March 16, 2012
In just a little over a year as your Chief HR Officer, I have often heard that our employment policies can be hard to understand, are lengthy, and seem pretty inflexible for both employees and managers. As we've been rebuilding the Human Resources function, we've also spent considerable time reviewing our policies, evaluating how they are being applied and whether we benefit from these sets of mutual expectations. In fact, our new employee orientation focuses on this idea - how do we create a place where we all know what is expected to thrive, succeed, and ensure safety? Vanderbilt is a great place to work and knowing what applies to us, how situations will be handled, and what our options and obligations are makes for a healthier work environment.
Six policies have been revised and will be effective over the next five weeks. The first two relate to benefits - dependent tuition and reduction in force. Let me relieve you of any concerns right away. The dependent tuition benefit remains the same for all current employees whether it is being used now or in the future. As our healthcare costs top $150 million annually and dependent tuition is forecasted to go from $22 million to $49 million in the next five years, we have a responsibility to look more closely at how we design the benefits, what our peers are offering, and how we can sustain competitive pay and benefits over time. Dependent tuition will therefore be offered at 55% for new hires who start September 1, 2012, or later. Next, while its application is infrequent, the reduction in force policy did not acknowledge the current difficult economic times and strained job market. The benefits will be enhanced with more credit for years of service and a higher maximum and a minimum pay continuation for those who have shorter years of service.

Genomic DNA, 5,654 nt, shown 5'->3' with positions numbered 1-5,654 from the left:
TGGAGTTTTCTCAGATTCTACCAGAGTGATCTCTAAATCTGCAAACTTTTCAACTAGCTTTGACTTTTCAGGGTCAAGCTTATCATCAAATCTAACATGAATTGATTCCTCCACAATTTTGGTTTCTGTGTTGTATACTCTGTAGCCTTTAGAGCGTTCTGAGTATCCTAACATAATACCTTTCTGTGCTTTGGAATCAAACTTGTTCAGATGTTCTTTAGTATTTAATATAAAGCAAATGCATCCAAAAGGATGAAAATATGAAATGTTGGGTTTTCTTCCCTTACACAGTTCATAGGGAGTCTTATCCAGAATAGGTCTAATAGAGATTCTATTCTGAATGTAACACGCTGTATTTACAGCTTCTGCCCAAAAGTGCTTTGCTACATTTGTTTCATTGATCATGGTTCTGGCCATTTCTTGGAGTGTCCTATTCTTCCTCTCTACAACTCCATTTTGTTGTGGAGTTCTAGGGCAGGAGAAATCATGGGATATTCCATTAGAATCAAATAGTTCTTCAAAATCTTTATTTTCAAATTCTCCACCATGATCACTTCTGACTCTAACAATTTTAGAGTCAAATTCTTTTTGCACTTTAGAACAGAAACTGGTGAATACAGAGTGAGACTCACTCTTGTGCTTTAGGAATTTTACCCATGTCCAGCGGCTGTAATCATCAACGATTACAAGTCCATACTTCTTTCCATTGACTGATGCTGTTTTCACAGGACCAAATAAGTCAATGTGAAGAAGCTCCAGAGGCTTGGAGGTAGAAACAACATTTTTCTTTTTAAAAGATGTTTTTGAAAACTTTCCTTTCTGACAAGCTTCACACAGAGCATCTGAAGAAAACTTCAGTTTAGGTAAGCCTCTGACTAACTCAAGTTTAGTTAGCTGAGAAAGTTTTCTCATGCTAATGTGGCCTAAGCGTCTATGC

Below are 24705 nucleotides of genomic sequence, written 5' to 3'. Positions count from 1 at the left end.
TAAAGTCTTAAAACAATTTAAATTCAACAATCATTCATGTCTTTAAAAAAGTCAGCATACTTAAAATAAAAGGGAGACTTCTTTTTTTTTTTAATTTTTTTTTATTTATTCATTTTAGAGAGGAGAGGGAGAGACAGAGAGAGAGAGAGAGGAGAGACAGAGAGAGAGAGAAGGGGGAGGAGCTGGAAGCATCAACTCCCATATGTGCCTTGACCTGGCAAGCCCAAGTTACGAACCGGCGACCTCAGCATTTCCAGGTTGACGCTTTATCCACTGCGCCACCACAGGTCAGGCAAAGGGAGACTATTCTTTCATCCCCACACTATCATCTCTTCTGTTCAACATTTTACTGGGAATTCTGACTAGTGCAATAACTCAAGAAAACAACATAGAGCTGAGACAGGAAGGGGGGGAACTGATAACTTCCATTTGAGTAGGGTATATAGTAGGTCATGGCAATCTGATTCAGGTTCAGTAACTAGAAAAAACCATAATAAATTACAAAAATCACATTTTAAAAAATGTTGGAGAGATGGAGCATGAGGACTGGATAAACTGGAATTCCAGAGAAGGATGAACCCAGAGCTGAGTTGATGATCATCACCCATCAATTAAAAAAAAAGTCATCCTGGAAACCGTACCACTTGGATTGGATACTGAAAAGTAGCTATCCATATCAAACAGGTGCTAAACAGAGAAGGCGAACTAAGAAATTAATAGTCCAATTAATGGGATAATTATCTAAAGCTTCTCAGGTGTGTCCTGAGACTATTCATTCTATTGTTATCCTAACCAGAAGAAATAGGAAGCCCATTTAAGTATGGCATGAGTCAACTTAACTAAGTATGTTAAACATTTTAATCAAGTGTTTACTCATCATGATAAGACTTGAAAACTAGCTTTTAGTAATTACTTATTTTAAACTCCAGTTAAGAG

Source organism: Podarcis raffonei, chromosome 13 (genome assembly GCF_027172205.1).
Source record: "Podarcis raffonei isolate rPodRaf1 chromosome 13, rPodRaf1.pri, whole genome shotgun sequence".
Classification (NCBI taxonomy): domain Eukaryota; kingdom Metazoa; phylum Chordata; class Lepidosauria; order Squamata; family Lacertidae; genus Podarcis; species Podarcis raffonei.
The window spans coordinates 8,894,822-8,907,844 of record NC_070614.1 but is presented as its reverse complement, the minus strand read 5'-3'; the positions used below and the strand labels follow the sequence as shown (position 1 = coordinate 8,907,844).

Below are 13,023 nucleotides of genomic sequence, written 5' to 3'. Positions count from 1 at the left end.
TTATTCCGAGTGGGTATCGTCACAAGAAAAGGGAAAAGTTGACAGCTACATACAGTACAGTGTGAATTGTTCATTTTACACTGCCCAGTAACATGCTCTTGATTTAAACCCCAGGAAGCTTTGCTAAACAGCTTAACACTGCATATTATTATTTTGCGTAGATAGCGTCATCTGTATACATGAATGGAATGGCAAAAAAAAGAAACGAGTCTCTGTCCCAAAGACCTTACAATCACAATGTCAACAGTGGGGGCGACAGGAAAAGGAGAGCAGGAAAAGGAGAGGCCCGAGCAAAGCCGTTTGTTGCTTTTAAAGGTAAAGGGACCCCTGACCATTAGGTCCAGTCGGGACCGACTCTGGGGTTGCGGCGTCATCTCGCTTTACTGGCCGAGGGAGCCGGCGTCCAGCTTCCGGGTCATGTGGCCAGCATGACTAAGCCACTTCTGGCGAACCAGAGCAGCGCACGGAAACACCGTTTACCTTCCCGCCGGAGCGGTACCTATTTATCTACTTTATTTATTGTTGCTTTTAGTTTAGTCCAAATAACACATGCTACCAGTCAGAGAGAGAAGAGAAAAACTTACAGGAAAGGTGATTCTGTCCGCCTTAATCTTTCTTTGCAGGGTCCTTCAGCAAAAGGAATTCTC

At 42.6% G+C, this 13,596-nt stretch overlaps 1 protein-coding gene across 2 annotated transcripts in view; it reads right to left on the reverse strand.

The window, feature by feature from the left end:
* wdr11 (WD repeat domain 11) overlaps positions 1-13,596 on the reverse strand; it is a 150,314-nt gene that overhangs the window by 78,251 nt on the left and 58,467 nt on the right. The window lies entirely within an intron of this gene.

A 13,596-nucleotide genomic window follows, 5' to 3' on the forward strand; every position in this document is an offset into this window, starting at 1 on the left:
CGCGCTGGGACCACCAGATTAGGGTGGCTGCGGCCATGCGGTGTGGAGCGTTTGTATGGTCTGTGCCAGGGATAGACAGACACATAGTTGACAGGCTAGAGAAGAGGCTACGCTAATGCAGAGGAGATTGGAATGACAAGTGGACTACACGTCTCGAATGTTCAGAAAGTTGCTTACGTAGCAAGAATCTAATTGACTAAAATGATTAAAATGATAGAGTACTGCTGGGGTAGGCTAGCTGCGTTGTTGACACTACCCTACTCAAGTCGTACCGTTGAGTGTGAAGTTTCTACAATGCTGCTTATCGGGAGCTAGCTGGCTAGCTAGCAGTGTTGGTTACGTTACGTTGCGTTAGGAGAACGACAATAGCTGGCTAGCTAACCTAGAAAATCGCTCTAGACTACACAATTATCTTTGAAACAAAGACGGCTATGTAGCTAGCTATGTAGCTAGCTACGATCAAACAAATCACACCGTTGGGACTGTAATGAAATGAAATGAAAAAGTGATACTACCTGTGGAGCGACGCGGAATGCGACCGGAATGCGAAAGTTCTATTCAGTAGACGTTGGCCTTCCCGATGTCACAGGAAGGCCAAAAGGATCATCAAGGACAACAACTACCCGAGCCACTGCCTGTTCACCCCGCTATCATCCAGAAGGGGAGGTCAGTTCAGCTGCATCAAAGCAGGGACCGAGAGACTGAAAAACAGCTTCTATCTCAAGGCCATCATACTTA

The next policy was revised primarily to offer more clarity to hiring officers around the recruiting, hiring, and onboarding process. The updates allow for more consistency with job postings, interviewing, and offers, along with transfers, employment of minors/family members, and the orientation period. The result will be a better experience for applicants, both internal and external, and new hires.
The final set of policies is a consolidation of several distinct and often cumbersome efforts to give performance feedback and offer employees outlets to voice their concerns. I've been concerned about the environment being so rigid and disciplinary in nature. There are of course times when incidents occur on the job that risk safety or threaten our ability to support patients, students or colleagues. These issues calling for immediate improvement will be addressed through a process called progressive discipline. More often, the situations that occur are related to performance inconsistency or lack of skill in job assignments or difficulty with interpersonal relations. Though both call for a reminder of mutual expectations, performance improvement will be addressed through coaching and written materials that provide clearer guidance in a performance accountability and commitment plan. At times, employees may disagree with a disciplinary warning and reminder of expectations. In that case, a process for dispute resolution is offered more formally for progressive discipline with human resources playing a role to improve communication rather than adjudicate. The policies will roll out over the coming weeks.
Sincerely,Traci NordbergChief Human Resources Officer and Associate Vice Chancellor
Old Policy Name
New Policy Name
Education Assistance Programs
Education Assistance Programs - Dependent Tuition Benefit
Reduction in Force (RIF)
Reduction in Force
Recruiting and Hiring
Recruitment, Hiring and Onboarding
Performance Improvement Counseling
Performance Accountability and Commitment Progressive Discipline (there are 2 policies)
Administrative ReviewandDispute Resolution
combined into a new Dispute Resolution policy